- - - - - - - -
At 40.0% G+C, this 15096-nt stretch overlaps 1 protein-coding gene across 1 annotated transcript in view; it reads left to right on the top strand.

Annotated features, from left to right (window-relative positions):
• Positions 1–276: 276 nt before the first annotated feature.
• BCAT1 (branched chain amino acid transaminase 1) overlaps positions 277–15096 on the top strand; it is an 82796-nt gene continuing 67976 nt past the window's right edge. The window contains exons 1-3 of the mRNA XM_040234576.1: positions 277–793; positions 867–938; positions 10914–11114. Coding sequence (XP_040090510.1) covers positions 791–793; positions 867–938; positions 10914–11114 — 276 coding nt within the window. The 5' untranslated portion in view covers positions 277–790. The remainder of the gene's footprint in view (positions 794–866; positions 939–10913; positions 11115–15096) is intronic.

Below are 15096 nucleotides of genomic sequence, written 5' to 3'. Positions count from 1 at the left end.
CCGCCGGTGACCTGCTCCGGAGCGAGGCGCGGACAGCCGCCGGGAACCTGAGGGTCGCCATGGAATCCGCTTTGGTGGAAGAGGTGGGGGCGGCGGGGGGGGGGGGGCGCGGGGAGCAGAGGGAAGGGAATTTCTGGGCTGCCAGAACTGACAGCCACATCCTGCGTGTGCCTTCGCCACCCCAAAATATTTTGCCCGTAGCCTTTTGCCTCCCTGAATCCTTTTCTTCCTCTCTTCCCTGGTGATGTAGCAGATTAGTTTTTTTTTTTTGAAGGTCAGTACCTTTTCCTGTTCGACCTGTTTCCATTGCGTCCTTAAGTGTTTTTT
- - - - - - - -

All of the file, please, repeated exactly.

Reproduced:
At 40.0% G+C, this 15096-nt stretch overlaps 1 protein-coding gene across 1 annotated transcript in view; it reads left to right on the top strand.

Annotated features, from left to right (window-relative positions):
• Positions 1–276: 276 nt before the first annotated feature.
• BCAT1 (branched chain amino acid transaminase 1) overlaps positions 277–15096 on the top strand; it is an 82796-nt gene continuing 67976 nt past the window's right edge. The window contains exons 1-3 of the mRNA XM_040234576.1: positions 277–793; positions 867–938; positions 10914–11114. Coding sequence (XP_040090510.1) covers positions 791–793; positions 867–938; positions 10914–11114 — 276 coding nt within the window. The 5' untranslated portion in view covers positions 277–790. The remainder of the gene's footprint in view (positions 794–866; positions 939–10913; positions 11115–15096) is intronic.

Below are 15096 nucleotides of genomic sequence, written 5' to 3'. Positions count from 1 at the left end.
CCGCCGGTGACCTGCTCCGGAGCGAGGCGCGGACAGCCGCCGGGAACCTGAGGGTCGCCATGGAATCCGCTTTGGTGGAAGAGGTGGGGGCGGCGGGGGGGGGGGGGCGCGGGGAGCAGAGGGAAGGGAATTTCTGGGCTGCCAGAACTGACAGCCACATCCTGCGTGTGCCTTCGCCACCCCAAAATATTTTGCCCGTAGCCTTTTGCCTCCCTGAATCCTTTTCTTCCTCTCTTCCCTGGTGATGTAGCAGATTAGTTTTTTTTTTTTGAAGGTCAGTACCTTTTCCTGTTCGACCTGTTTCCATTGCGTCCTTAAGTGTTTTTT